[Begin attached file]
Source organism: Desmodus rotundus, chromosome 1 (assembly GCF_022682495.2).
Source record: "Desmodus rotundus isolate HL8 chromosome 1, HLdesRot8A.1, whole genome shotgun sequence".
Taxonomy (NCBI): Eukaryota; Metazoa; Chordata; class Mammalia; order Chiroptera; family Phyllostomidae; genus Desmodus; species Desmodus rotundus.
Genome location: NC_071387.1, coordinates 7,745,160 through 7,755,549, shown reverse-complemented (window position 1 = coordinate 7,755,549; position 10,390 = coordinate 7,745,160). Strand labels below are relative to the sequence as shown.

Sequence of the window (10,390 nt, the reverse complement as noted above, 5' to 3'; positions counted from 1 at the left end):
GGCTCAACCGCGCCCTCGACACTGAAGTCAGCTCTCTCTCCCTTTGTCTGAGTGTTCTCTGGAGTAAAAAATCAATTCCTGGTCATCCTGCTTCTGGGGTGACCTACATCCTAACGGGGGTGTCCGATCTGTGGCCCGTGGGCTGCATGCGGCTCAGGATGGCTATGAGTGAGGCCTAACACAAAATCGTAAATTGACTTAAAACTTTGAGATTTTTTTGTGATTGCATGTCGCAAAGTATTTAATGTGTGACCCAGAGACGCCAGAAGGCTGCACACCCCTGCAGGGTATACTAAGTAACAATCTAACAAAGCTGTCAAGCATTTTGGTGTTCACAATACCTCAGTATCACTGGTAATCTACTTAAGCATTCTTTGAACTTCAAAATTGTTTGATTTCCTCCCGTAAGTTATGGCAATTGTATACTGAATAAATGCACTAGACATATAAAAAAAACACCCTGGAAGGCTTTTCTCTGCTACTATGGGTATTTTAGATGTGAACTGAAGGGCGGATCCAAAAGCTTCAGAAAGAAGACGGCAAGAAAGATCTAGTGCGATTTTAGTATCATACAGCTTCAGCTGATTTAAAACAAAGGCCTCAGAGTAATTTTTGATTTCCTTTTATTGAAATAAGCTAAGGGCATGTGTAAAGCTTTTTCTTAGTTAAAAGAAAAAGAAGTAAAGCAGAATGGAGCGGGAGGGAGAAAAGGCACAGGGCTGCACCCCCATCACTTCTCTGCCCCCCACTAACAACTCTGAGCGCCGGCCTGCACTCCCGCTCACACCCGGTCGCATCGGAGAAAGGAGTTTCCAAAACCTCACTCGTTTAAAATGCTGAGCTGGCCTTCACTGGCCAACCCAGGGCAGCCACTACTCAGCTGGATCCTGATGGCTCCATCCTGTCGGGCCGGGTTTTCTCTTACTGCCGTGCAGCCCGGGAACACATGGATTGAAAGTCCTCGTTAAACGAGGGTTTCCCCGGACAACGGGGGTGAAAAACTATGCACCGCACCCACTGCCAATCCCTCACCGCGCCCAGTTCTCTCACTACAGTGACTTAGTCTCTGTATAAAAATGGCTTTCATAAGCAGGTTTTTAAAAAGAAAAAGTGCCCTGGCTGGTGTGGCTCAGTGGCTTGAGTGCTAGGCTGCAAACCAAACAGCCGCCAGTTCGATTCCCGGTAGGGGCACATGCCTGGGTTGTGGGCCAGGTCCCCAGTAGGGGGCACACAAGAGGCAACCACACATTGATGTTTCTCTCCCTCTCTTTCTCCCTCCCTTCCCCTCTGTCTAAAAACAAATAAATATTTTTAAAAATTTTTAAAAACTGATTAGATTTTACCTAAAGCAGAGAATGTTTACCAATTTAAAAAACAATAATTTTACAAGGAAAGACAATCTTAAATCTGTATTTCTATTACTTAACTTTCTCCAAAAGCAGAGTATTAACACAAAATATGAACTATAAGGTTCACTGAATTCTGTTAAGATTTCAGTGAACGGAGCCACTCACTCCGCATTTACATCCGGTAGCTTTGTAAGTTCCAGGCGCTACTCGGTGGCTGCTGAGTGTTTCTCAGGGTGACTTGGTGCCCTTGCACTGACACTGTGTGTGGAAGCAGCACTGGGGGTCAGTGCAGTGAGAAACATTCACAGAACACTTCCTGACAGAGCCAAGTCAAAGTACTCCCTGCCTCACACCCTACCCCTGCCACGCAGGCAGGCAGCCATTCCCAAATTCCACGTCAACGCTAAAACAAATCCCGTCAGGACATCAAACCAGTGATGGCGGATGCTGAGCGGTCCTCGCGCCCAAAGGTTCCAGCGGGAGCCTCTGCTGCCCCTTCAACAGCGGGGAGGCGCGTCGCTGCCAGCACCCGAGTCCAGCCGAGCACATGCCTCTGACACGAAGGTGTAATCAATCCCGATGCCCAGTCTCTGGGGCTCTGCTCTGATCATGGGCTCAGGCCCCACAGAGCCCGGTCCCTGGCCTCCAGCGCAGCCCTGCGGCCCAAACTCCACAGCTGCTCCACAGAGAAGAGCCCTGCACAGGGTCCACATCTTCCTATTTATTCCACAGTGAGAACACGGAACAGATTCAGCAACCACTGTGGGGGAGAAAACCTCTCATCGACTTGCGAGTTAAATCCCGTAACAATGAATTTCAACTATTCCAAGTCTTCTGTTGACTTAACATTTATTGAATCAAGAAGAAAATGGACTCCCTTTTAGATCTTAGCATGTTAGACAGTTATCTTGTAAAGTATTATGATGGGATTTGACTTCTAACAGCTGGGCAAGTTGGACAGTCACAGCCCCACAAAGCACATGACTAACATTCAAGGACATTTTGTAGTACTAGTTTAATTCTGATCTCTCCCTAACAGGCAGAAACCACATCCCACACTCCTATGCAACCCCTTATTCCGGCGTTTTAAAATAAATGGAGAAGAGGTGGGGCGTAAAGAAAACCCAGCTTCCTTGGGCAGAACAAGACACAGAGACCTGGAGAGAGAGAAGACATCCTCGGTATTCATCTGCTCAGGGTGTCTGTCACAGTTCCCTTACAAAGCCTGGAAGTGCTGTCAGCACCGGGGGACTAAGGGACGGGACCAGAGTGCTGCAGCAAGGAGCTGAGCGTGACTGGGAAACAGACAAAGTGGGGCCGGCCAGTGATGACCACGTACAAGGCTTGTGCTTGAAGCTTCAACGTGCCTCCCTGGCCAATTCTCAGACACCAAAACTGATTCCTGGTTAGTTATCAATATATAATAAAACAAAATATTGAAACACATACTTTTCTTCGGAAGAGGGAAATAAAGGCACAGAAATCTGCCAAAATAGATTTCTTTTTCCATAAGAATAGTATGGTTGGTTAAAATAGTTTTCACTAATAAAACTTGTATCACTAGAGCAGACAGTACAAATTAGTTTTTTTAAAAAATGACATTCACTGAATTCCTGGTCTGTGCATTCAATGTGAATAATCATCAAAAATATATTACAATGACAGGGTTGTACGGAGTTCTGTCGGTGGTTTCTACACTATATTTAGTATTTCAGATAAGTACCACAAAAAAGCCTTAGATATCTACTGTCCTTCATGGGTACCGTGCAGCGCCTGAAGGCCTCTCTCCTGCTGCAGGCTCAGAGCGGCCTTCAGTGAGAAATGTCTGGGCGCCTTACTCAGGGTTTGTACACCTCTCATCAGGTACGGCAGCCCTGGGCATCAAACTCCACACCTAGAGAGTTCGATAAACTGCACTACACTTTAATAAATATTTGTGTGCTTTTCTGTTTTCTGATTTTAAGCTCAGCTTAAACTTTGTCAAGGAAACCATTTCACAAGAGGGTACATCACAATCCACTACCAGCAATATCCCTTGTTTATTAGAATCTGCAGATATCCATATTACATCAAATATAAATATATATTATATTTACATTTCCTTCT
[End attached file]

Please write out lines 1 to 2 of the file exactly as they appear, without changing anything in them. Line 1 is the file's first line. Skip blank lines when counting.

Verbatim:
Source organism: Desmodus rotundus, chromosome 1 (assembly GCF_022682495.2).
Source record: "Desmodus rotundus isolate HL8 chromosome 1, HLdesRot8A.1, whole genome shotgun sequence".